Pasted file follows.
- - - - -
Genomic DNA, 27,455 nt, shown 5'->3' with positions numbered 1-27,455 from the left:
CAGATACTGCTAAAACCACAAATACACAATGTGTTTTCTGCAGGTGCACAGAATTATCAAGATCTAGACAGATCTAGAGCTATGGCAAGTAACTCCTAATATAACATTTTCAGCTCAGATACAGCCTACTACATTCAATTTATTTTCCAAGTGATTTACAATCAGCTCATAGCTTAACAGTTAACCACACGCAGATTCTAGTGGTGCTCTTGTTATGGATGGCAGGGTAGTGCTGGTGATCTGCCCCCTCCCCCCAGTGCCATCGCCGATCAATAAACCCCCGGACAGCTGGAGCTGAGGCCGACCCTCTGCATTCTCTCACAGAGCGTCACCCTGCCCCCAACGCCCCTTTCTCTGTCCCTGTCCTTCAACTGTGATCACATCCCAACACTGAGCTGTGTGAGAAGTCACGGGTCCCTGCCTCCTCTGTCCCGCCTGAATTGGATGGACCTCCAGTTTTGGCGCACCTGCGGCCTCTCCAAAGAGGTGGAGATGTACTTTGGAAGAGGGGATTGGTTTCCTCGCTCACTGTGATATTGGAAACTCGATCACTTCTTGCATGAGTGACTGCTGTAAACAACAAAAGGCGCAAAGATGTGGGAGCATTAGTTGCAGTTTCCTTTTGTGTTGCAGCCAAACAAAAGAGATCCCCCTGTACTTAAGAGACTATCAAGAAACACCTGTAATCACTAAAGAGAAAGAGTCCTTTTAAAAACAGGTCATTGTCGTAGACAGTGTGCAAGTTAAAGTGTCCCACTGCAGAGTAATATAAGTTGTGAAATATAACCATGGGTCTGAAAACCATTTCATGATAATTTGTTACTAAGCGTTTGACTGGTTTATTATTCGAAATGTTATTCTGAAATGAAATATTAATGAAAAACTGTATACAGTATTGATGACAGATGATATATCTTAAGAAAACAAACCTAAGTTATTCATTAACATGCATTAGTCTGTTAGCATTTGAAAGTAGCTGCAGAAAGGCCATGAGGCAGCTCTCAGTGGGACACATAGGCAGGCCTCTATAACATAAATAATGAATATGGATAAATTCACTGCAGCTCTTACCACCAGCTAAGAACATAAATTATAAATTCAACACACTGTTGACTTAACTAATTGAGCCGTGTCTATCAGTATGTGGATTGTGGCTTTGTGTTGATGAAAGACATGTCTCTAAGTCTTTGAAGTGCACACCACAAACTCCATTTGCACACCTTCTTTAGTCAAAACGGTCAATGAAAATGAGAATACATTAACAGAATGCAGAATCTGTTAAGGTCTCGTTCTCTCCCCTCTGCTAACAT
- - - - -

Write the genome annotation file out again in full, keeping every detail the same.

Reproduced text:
Genomic DNA, 27,455 nt, shown 5'->3' with positions numbered 1-27,455 from the left:
CAGATACTGCTAAAACCACAAATACACAATGTGTTTTCTGCAGGTGCACAGAATTATCAAGATCTAGACAGATCTAGAGCTATGGCAAGTAACTCCTAATATAACATTTTCAGCTCAGATACAGCCTACTACATTCAATTTATTTTCCAAGTGATTTACAATCAGCTCATAGCTTAACAGTTAACCACACGCAGATTCTAGTGGTGCTCTTGTTATGGATGGCAGGGTAGTGCTGGTGATCTGCCCCCTCCCCCCAGTGCCATCGCCGATCAATAAACCCCCGGACAGCTGGAGCTGAGGCCGACCCTCTGCATTCTCTCACAGAGCGTCACCCTGCCCCCAACGCCCCTTTCTCTGTCCCTGTCCTTCAACTGTGATCACATCCCAACACTGAGCTGTGTGAGAAGTCACGGGTCCCTGCCTCCTCTGTCCCGCCTGAATTGGATGGACCTCCAGTTTTGGCGCACCTGCGGCCTCTCCAAAGAGGTGGAGATGTACTTTGGAAGAGGGGATTGGTTTCCTCGCTCACTGTGATATTGGAAACTCGATCACTTCTTGCATGAGTGACTGCTGTAAACAACAAAAGGCGCAAAGATGTGGGAGCATTAGTTGCAGTTTCCTTTTGTGTTGCAGCCAAACAAAAGAGATCCCCCTGTACTTAAGAGACTATCAAGAAACACCTGTAATCACTAAAGAGAAAGAGTCCTTTTAAAAACAGGTCATTGTCGTAGACAGTGTGCAAGTTAAAGTGTCCCACTGCAGAGTAATATAAGTTGTGAAATATAACCATGGGTCTGAAAACCATTTCATGATAATTTGTTACTAAGCGTTTGACTGGTTTATTATTCGAAATGTTATTCTGAAATGAAATATTAATGAAAAACTGTATACAGTATTGATGACAGATGATATATCTTAAGAAAACAAACCTAAGTTATTCATTAACATGCATTAGTCTGTTAGCATTTGAAAGTAGCTGCAGAAAGGCCATGAGGCAGCTCTCAGTGGGACACATAGGCAGGCCTCTATAACATAAATAATGAATATGGATAAATTCACTGCAGCTCTTACCACCAGCTAAGAACATAAATTATAAATTCAACACACTGTTGACTTAACTAATTGAGCCGTGTCTATCAGTATGTGGATTGTGGCTTTGTGTTGATGAAAGACATGTCTCTAAGTCTTTGAAGTGCACACCACAAACTCCATTTGCACACCTTCTTTAGTCAAAACGGTCAATGAAAATGAGAATACATTAACAGAATGCAGAATCTGTTAAGGTCTCGTTCTCTCCCCTCTGCTAACAT